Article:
Rethinking Medical Education

The ThinkerQuestions, observations, and recommendations toward reform of the process and content

My hope (dream) for future textbooks
Tomorrow, 19 January 2012, Apple Inc will host a media event, at an exceptional venue for one of their closely-watched announcements. Almost all their announcements are held in generic auditoriums in the San Francisco region. Tomorrow's will be held at the Guggenheim Museum, in New York City. Mystery always surrounds these events. The invitation for this one says only: "Join us for an education announcement in the Big Apple." 
The company's cryptic advance communications about their events generate rumors, speculations and predictions. This time, several commentators have wondered if Apple will be bringing electronic textbooks (e-textbooks) to their mobile devices, especially the iPad. 
For the first time, I’ve joined the guessing game. Yesterday (18/01/12) I contributed to an online discussion of Apple's coming announcement. The following is what I said, (slightly edited for this different context):
Traditional vs. Digital textbooks
Some college students have been quoted as saying they prefer paper-based textbooks to the digital versions. They aren't clinging to their conventional textbooks out of love for their size, weight or tradition. They choose paper-based texts because they can be resold at the end of their course. Currently, e-textbooks can't be resold. I suspect that textbook publishers manipulate the economics of textbook sales as part of their devotion to preserving their established business model.
My guess (dream) is that Apple will disrupt a whole industry again. This time it will be the textbook publishing industry (much as they've done to the computer industry, the music distribution industry, and others). They will announce a revolutionary model: they will start "renting" textbooks, not selling them. The student's cost for rental for the duration of their course will be a fraction of their cost for purchase. The students will be relieved of the hassle of reselling, and of carrying several heavy books around all day. They will no longer have to try keeping their textbooks clean to sustain their resell value. And the publishers and authors will get enough of a cut of every rental to keep them happy, because there will be many more of these books rented than were typically sold. Students on tight budgets will no longer have to struggle with depending on their library's small number of loaners, or on the awkward arrangement of sharing one book among several friends.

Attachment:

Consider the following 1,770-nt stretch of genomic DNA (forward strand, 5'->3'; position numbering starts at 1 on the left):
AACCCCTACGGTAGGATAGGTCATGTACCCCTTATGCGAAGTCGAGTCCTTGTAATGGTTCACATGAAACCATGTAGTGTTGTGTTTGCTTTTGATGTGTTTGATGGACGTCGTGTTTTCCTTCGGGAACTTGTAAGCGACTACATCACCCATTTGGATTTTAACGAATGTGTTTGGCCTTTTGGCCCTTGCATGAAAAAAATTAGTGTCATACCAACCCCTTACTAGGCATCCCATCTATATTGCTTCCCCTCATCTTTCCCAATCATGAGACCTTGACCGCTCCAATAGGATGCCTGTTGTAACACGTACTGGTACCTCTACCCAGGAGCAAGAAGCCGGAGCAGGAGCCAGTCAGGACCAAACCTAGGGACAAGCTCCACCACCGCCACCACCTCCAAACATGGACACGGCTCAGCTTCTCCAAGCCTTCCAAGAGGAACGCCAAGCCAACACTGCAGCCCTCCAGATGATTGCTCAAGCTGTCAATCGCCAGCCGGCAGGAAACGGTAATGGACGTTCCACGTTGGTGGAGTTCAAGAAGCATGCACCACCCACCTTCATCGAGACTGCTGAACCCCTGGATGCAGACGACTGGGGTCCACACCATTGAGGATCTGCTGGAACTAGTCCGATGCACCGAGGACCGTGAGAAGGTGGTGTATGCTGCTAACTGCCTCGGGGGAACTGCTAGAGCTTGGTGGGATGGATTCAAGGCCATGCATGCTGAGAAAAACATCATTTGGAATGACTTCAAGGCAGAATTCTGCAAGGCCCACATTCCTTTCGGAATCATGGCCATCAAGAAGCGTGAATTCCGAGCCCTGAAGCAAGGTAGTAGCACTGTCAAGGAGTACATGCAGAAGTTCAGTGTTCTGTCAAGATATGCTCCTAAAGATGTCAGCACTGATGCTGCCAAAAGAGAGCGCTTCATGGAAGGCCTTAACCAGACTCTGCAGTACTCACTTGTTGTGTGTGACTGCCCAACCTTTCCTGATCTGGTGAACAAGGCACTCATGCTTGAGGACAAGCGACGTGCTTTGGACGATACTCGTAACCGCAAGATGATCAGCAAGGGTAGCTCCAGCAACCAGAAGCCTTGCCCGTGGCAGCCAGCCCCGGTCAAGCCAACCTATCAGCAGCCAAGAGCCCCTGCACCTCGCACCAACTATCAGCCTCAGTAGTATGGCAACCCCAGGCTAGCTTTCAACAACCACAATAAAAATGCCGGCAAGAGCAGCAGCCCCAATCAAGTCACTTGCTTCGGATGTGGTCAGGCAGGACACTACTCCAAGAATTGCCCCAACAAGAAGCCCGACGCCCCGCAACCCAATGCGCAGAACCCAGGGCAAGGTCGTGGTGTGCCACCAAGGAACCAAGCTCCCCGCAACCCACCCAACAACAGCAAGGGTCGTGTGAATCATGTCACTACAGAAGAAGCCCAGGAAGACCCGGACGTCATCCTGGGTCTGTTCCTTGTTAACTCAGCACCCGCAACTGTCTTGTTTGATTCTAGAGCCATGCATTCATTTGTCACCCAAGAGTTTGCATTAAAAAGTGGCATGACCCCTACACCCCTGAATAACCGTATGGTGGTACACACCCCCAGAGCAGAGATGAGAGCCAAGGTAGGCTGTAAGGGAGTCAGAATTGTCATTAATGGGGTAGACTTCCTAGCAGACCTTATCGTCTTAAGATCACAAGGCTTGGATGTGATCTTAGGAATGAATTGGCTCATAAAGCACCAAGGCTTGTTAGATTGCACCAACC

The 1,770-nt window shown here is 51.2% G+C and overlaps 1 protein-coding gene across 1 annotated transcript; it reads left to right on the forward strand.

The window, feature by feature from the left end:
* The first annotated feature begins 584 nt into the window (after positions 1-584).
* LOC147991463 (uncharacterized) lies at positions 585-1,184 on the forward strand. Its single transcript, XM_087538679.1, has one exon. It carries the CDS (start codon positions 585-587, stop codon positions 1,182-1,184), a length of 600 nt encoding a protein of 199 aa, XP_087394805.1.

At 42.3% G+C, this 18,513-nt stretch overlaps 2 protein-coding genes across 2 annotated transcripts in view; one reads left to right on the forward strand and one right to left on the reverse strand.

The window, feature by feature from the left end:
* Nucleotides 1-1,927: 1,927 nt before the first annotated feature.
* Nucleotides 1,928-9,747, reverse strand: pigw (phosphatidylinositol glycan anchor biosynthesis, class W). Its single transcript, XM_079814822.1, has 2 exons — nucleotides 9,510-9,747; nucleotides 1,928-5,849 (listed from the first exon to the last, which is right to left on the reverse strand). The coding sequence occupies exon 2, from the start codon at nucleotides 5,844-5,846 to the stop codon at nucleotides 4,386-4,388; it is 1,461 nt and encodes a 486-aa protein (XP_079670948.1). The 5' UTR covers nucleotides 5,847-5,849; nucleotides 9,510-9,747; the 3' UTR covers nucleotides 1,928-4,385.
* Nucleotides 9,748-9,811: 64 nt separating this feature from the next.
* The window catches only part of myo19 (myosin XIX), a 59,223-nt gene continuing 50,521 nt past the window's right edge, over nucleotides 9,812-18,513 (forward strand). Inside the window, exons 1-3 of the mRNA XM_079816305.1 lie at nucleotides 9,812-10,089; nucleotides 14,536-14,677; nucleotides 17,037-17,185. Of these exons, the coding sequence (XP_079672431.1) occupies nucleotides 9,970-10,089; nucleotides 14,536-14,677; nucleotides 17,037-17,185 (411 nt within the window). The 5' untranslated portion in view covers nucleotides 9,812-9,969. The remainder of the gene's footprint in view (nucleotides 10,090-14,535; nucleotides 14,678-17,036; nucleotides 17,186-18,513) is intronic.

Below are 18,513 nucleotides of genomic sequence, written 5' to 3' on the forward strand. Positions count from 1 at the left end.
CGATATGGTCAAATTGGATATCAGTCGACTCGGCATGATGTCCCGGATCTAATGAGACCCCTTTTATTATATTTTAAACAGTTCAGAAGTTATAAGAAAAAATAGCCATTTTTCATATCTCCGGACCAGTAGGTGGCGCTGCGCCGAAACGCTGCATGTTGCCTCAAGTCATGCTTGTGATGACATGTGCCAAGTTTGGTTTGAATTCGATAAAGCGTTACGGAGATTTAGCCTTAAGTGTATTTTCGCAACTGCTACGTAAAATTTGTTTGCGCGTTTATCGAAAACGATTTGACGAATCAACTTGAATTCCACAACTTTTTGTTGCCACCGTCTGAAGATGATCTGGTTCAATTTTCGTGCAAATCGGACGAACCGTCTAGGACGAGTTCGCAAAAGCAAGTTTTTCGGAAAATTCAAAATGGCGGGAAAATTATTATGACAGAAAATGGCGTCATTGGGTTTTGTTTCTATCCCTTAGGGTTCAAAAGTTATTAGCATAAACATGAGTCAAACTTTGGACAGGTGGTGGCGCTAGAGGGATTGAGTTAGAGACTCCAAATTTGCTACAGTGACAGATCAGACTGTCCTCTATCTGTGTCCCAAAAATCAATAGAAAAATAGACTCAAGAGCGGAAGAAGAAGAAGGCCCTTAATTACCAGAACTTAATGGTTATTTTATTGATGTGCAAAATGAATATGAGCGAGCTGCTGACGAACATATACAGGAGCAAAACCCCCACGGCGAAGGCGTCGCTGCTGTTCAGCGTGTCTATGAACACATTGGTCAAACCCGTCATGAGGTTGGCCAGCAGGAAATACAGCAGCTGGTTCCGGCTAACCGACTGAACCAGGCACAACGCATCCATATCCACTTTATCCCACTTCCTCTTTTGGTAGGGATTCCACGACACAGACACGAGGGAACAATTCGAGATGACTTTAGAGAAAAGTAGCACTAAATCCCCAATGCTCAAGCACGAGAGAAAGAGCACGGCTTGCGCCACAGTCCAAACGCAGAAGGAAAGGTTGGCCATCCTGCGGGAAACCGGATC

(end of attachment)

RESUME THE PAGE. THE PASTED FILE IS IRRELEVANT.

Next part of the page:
Like most people, I have no inside knowledge. But, I'll be sorely disappointed if my predictions aren't at least partially correct, largely because electronically published textbooks can bring huge advantages over their dead-tree-based counterparts. They are FAR less expensive to produce, warehouse, and distribute; they can be revised on the fly, rather than every 10 years; and the current influence of extremist groups on textbook content, especially for the early years of education, will be nearly eliminated (except for their local school districts). And, of greatest importance, the students will have use of far more valuable texts. In addition to being more up-to-date, their e-texts will be highly searchable for words and phrases, and for each student’s own bookmarks and notes. These twenty-first century “textbooks” will become far more powerful educational resources than conventional textbooks ever were or ever could be.
E-textbooks will eventually offer multi-media, interactive presentations. They will signal the arrival of a whole new era for the educational process itself. Teachers will eventually stop seeing themselves as conveyors of information. They will accept the research that has been confirming that the large-group lecture is an inadequate approach to teaching and learning. Instead, they will assign sections of these new "textbooks” as preparation for the highly participatory events that will replace traditional lectures. A functioning version of that future model can already be seen at the Khan Academy*:
In the new model, I'm persuaded, these learning resources will be far more like an elaborate, highly focused web site than like our current image of a textbook. The notion of a publication date will become obsolete. There will only be version dates for sections within the "book". At some point, hopefully soon, these educational resources will be unrecognizable as "textbooks”.
In my view, this is the way textbooks must evolve. A key question remains: how long will this transformation take? I don’t know, but here’s hoping this transformation begins in earnest very soon! Say, tomorrow. I can dream, can't I?
    -  Hill
Hilliard Jason, MD, EdD
The Khan Academy is an important glimpse of aspects of the future. But, the fact that it is offering its resources free isn't a forecast that appropriately presented, interactive, e-textbooks can't be sources of revenue for authors, publishers, and others. This site and its resources are free because they've received substantial funding from the Bill & Melinda Gates Foundation. As you likely know, many breakthrough innovations first happen because of support from philanthropy or the government.
Jan. 18, 2012


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